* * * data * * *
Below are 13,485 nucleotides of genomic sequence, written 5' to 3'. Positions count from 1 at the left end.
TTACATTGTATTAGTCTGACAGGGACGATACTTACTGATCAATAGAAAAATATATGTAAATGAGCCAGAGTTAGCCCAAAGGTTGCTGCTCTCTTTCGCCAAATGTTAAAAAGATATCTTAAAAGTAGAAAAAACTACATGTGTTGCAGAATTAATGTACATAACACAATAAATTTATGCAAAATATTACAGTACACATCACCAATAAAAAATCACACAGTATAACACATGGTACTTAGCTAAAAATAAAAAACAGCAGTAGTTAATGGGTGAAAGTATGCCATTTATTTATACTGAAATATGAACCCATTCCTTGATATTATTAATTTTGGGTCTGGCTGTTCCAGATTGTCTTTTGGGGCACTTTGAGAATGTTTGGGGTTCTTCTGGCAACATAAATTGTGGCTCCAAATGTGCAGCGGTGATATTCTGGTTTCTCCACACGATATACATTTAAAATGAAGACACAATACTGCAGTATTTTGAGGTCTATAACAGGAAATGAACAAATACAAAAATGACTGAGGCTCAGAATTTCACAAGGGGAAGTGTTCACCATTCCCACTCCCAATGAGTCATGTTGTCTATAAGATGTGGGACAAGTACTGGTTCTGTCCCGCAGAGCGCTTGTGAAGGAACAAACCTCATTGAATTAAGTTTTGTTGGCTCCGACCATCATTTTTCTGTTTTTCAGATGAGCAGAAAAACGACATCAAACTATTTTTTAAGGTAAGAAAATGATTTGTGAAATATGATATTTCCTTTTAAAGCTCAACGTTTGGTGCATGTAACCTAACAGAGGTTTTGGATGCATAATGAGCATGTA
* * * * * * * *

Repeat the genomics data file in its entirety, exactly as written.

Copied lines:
Below are 13,485 nucleotides of genomic sequence, written 5' to 3'. Positions count from 1 at the left end.
TTACATTGTATTAGTCTGACAGGGACGATACTTACTGATCAATAGAAAAATATATGTAAATGAGCCAGAGTTAGCCCAAAGGTTGCTGCTCTCTTTCGCCAAATGTTAAAAAGATATCTTAAAAGTAGAAAAAACTACATGTGTTGCAGAATTAATGTACATAACACAATAAATTTATGCAAAATATTACAGTACACATCACCAATAAAAAATCACACAGTATAACACATGGTACTTAGCTAAAAATAAAAAACAGCAGTAGTTAATGGGTGAAAGTATGCCATTTATTTATACTGAAATATGAACCCATTCCTTGATATTATTAATTTTGGGTCTGGCTGTTCCAGATTGTCTTTTGGGGCACTTTGAGAATGTTTGGGGTTCTTCTGGCAACATAAATTGTGGCTCCAAATGTGCAGCGGTGATATTCTGGTTTCTCCACACGATATACATTTAAAATGAAGACACAATACTGCAGTATTTTGAGGTCTATAACAGGAAATGAACAAATACAAAAATGACTGAGGCTCAGAATTTCACAAGGGGAAGTGTTCACCATTCCCACTCCCAATGAGTCATGTTGTCTATAAGATGTGGGACAAGTACTGGTTCTGTCCCGCAGAGCGCTTGTGAAGGAACAAACCTCATTGAATTAAGTTTTGTTGGCTCCGACCATCATTTTTCTGTTTTTCAGATGAGCAGAAAAACGACATCAAACTATTTTTTAAGGTAAGAAAATGATTTGTGAAATATGATATTTCCTTTTAAAGCTCAACGTTTGGTGCATGTAACCTAACAGAGGTTTTGGATGCATAATGAGCATGTA